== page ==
But it’s not just strawberries. Here’s a look at which foods carry at greater risk of becoming contaminated with hepatitis A — and how best to protect yourself.
Fresh organic strawberries have recently been identified as the source of a multistate outbreak of hepatitis A. But they aren't the only foods that can be contaminated with the virus. (Photo: Getty Images)
“In theory, any food can be contaminated with hepatitis A,” Dr. Victor Chen, assistant professor of medicine at the Johns Hopkins University School of Medicine, tells Yahoo Life. “In practice, more commonly contaminated foods include raw vegetables — including salads — and fruit, shellfish, ice and water.”
All foods are at risk of contamination with hepatitis A virus if they are handled by someone who has come into contact with the virus or rinsed food in water that is dirty and contaminated. Although it’s not too common in the U.S., since 2011, previous food-related outbreaks of hepatitis A occurred in raw scallops, frozen tuna, conventional blackberries, and pomegranate seeds.
Organic produce “certainly does not protect a consumer from getting hepatitis A,” says Chen.
According to a 2016 study, in the U.S. there have been more foodborne outbreaks associated with organic foods than conventionally grown ones. Between 1992 and 2014, 18 viral and bacterial outbreaks were caused by organic foods, with 8 of those outbreaks involving produce. However, it’s important to note that there’s been more recent outbreaks in organic food as more people are producing and consuming organic food, too.
What we do know for sure is that the risk of any produce becoming contaminated with hepatitis A increases with poor sanitation and poor hygiene, regardless of whether it was grown organically or conventionally.
“Hepatitis A is transmitted through ingestion of something that contains the virus. Most frequently, that means consuming contaminated food or water,” explains Chen. This type of spreading is called the fecal-oral route, where the food or water consumed is contaminated with the stool of an infected person.
Chen says other possible ways of contracting hepatitis A include not washing your hands and then eating after contact with contaminated items, such as surfaces and diapers, and through oral-anal sex. “In both cases, the transmission is still through ingesting hepatitis A virus,” he states.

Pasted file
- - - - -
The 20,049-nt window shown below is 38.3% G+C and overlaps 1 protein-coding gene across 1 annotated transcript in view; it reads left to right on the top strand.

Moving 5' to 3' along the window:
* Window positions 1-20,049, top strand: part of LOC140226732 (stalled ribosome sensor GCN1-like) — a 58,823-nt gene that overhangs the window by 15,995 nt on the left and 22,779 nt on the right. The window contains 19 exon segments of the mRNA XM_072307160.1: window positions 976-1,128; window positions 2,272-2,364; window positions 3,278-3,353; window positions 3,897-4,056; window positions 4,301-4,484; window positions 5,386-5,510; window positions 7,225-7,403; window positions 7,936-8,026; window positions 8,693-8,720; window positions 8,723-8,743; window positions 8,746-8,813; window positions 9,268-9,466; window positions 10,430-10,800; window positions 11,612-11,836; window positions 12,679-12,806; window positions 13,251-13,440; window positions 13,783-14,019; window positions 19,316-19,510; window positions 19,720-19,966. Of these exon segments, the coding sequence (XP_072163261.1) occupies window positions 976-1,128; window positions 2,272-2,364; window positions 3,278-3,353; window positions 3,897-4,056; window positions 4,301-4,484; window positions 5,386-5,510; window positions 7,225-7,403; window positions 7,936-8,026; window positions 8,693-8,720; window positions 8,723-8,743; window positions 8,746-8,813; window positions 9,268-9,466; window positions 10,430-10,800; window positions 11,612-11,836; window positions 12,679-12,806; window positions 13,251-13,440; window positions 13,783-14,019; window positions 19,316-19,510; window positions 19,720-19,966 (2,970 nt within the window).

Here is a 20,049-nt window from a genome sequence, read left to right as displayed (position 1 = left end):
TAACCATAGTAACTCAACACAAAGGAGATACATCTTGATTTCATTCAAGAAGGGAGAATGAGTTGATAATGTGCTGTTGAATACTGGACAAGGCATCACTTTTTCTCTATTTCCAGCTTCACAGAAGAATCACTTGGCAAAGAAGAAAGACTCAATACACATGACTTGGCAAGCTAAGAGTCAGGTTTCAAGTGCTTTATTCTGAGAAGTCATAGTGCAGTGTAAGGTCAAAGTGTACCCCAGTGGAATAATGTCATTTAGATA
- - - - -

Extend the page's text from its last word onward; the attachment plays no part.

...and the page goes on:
The risk of transmitting hepatitis A is also higher in areas where there are poor sanitary conditions and among those with poor personal hygiene.
Common symptoms of hepatitis A include nausea, diarrhea, loss of appetite, fever and feeling tired. Some people might have symptoms for longer and even more serious but rare consequences, such as liver failure or death — though this is more common in those over 50 years of age and with other chronic health conditions. It can take up to two weeks for symptoms to appear, meaning it’s possible to have no symptoms while still spreading the infection.
A blood test can determine whether you’ve been infected with hepatitis A virus. The good news is that 85% of people with hepatitis A recover within three months, and without any complications or liver damage. Having the infection also means you’ll develop antibodies, giving you lifelong immunity.
“Get vaccinated against hepatitis A,” encourages Chen. The vaccine is a series of two shots that are at least six months apart, and is available to anyone over 12 months of age. “In immunocompetent individuals, hepatitis A vaccine should provide 95% protection for over 10 years, possibly even 20 to 30 years,” says Chen. If you haven’t received this vaccine, you can speak to your medical provider and see if it’s available for you.
Since hygiene is also a factor in the spread of the virus that causes hepatitis A, Chen says it's important to “wash hands thoroughly [for at least 20 seconds] with soap and warm water after handling raw foods, changing diapers, using the bathroom or before eating.” Make sure to clean and sanitize all surfaces before and after food preparation, too.
If you’re about to travel to a place with a high prevalence of hepatitis A, it’s recommended to avoid eating raw fruits and vegetables, shellfish and untreated water and ice. “Boil tap or well water before drinking or making ice, or use bottled water,” suggests Chen.
And lastly, Chen recommends following FDA announcements for food recalls to keep on top of any due to a hepatitis A outbreak. This way you can be aware of any foods that might put you at risk and know the right protocols to return or dispose of the recalled food items.